Prepared for an Interview, Walked In on a Circus

I  find the relationship between certain interview practices and the employees’ subsequent performance on the job quite fascinating. I wouldn’t refer to them as being HR practices because they fail by all standards, having not the slightest correlation with performance.

Sometimes I wonder if it’s boredom or plain disrespect for the individual. Perhaps one may conclude that recruitment managers are beginning to learn some vital lessons from circus shows and find themselves at odds in an attempt to apply same to a more professional sphere.

Or how else would one explain subjecting candidates to dancing their way to being shortlisted. Remember, this isn’t the ‘Nigerian’s Got Talent Show’ It’s an actual interview day. What purpose do employers hope to achieve with such unprofessional techniques?

Likewise, what would you make of a panel of interviewers who hurl insults at interviewees by virtue of their positions. The fact is, this will in no way predict one’s ability to work under pressure. The only thing it ever does is humiliate the interviewee and project a poor image of the company to the public.

There’s a line up of similar tales, the list of which is ridiculously endless. I bet you have a couple of yours to tell as well.

Doing the right things in the right way do come with benefits. Certain tools have been deemed effective for identifying specific skills that better predict the probability of on-the-job success. Notable HR systems are equally capable of revealing details about the individual’s behaviour. The Predictive Index, Belbin as well as several versions of the Talent Management Tool-kit  are just a few. These tools and much more can be made available to recruitment managers at the very click of a button. What’s missing is some effort. Some additional training would be nice as well.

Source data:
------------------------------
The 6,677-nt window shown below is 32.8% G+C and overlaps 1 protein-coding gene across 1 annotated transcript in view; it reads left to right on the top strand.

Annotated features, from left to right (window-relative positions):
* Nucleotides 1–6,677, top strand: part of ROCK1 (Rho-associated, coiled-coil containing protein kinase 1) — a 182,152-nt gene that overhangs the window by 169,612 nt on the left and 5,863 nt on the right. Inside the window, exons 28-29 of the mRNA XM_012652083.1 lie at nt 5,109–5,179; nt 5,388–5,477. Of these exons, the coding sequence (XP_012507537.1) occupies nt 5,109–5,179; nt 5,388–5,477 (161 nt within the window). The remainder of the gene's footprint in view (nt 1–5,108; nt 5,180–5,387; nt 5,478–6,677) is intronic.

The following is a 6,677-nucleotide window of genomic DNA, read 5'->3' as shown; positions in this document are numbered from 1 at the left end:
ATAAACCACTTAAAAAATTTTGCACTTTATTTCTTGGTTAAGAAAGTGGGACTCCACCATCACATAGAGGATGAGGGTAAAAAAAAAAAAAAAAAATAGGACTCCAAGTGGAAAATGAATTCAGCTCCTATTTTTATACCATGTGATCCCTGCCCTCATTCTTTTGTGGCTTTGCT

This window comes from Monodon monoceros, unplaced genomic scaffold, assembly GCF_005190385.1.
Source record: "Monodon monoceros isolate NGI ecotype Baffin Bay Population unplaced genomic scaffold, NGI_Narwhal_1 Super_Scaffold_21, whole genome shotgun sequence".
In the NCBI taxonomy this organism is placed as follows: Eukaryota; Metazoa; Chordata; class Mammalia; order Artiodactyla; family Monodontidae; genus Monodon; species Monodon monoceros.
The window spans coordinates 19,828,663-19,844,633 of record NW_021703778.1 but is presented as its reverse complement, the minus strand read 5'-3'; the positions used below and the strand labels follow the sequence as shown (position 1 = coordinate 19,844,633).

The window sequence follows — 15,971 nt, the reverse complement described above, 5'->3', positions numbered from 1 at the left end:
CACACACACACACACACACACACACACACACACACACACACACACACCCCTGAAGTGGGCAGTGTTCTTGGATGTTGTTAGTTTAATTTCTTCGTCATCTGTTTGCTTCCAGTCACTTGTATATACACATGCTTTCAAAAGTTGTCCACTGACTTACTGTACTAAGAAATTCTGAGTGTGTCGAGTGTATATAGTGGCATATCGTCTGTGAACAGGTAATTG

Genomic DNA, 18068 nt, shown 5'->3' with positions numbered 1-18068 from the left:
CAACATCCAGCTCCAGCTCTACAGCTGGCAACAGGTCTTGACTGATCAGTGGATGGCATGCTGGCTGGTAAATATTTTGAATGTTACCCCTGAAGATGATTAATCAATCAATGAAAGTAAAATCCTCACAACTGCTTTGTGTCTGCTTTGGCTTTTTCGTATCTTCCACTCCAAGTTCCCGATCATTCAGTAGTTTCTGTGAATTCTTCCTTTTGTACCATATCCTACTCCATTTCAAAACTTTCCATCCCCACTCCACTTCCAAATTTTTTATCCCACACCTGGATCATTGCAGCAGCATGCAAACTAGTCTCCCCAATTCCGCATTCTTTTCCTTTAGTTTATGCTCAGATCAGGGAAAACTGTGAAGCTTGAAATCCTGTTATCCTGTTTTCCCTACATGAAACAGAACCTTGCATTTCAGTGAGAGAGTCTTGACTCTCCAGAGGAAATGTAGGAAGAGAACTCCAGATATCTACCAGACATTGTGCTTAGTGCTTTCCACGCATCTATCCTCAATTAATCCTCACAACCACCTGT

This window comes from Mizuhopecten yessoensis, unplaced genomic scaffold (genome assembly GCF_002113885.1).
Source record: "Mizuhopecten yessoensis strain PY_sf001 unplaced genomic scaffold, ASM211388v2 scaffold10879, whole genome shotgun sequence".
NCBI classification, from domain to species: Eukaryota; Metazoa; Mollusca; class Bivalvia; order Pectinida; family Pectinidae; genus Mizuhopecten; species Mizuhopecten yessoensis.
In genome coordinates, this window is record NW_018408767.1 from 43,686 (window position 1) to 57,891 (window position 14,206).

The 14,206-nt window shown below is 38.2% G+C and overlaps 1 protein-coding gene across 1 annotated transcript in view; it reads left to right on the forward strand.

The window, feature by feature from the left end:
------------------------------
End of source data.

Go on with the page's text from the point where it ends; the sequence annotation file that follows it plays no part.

Point is clear, if you must spend on R&S, make it count! Your focus shouldn’t be to employ anyone flexible enough to dance to your tune (because, the truth is: most would dance if their lives depended on it). Rather than hosting a circus, sessions aimed at identifying candidates of initiative who are smart minded and performance-driven should be the prime focus.

A Note to HR
I believe…

  • There is the need to ensure that the employee resourcing tools employed by firms are those suitable for the parameters/attributes to be measured/assessed.
  • At all times, the validity and reliability of the selection methods chosen should be verified.
  • Finally, thorough analysis and evaluation of the responses/results generated by trained HR professionals matched with organizational policies that encourage fairness, respect for the individual and professionalism will in the long-term perhaps diminish the negative stereotypes surrounding the practice of HR in Nigeria.